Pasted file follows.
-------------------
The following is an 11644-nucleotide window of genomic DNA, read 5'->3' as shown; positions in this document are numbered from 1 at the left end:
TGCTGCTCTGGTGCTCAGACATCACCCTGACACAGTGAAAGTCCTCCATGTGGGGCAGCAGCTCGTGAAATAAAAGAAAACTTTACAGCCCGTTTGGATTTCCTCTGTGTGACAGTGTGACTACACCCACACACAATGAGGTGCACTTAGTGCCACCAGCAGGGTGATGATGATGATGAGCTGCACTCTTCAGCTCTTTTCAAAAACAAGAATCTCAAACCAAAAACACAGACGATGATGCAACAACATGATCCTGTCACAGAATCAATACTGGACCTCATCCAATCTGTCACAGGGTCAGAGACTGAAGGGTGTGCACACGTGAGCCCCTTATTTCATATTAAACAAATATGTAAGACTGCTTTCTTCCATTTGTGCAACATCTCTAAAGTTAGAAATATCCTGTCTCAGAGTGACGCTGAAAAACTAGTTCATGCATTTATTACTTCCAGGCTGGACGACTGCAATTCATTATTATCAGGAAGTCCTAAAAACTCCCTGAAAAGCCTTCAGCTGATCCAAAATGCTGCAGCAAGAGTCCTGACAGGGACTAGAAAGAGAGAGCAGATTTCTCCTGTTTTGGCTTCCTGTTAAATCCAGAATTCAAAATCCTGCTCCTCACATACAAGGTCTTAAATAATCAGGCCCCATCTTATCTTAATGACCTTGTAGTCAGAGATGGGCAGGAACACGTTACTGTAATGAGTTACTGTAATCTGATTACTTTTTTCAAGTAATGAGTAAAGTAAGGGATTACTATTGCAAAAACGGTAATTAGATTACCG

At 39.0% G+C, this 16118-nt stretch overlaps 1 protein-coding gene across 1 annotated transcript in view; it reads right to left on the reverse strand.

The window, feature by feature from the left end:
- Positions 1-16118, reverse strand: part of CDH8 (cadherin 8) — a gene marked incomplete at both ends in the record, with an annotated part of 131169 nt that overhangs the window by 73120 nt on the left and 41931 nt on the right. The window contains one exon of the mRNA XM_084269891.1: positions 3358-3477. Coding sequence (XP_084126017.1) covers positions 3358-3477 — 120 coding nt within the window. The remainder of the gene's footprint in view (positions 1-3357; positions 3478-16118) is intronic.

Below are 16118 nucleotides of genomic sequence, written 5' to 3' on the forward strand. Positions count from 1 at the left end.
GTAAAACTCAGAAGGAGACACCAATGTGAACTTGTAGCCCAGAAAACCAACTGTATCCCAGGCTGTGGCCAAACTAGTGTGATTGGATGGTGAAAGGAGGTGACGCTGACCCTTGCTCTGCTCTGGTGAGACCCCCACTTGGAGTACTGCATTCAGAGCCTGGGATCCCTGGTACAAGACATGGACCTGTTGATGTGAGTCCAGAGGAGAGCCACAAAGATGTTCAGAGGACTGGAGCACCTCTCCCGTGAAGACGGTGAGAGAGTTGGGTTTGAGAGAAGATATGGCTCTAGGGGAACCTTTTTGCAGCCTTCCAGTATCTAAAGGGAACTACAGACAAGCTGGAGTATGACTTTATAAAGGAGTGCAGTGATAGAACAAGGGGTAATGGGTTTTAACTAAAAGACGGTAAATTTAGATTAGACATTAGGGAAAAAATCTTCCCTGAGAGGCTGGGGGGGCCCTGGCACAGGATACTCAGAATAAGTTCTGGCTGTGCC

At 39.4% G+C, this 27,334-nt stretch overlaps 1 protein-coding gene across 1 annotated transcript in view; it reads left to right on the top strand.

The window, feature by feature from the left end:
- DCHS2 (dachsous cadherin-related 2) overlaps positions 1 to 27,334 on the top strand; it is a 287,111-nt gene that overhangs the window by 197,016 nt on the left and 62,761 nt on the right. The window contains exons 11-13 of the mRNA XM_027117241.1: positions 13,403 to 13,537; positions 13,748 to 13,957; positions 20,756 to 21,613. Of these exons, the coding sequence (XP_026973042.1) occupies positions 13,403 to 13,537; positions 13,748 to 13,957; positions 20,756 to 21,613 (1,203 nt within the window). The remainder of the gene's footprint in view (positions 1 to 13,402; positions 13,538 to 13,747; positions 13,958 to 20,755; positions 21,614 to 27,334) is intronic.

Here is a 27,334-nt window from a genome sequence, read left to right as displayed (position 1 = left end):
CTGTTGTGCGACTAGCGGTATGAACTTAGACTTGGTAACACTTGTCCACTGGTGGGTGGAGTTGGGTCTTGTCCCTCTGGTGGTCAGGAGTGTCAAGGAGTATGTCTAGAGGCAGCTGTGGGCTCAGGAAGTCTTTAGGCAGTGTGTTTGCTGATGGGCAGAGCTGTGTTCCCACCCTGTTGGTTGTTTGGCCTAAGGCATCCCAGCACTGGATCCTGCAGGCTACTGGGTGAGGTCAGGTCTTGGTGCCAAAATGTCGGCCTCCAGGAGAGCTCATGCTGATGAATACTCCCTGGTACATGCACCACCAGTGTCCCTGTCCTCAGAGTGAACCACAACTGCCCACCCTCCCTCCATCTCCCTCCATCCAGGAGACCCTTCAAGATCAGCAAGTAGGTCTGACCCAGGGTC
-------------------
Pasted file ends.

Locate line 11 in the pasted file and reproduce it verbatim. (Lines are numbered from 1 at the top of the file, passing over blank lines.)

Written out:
Here is a 27,334-nt window from a genome sequence, read left to right as displayed (position 1 = left end):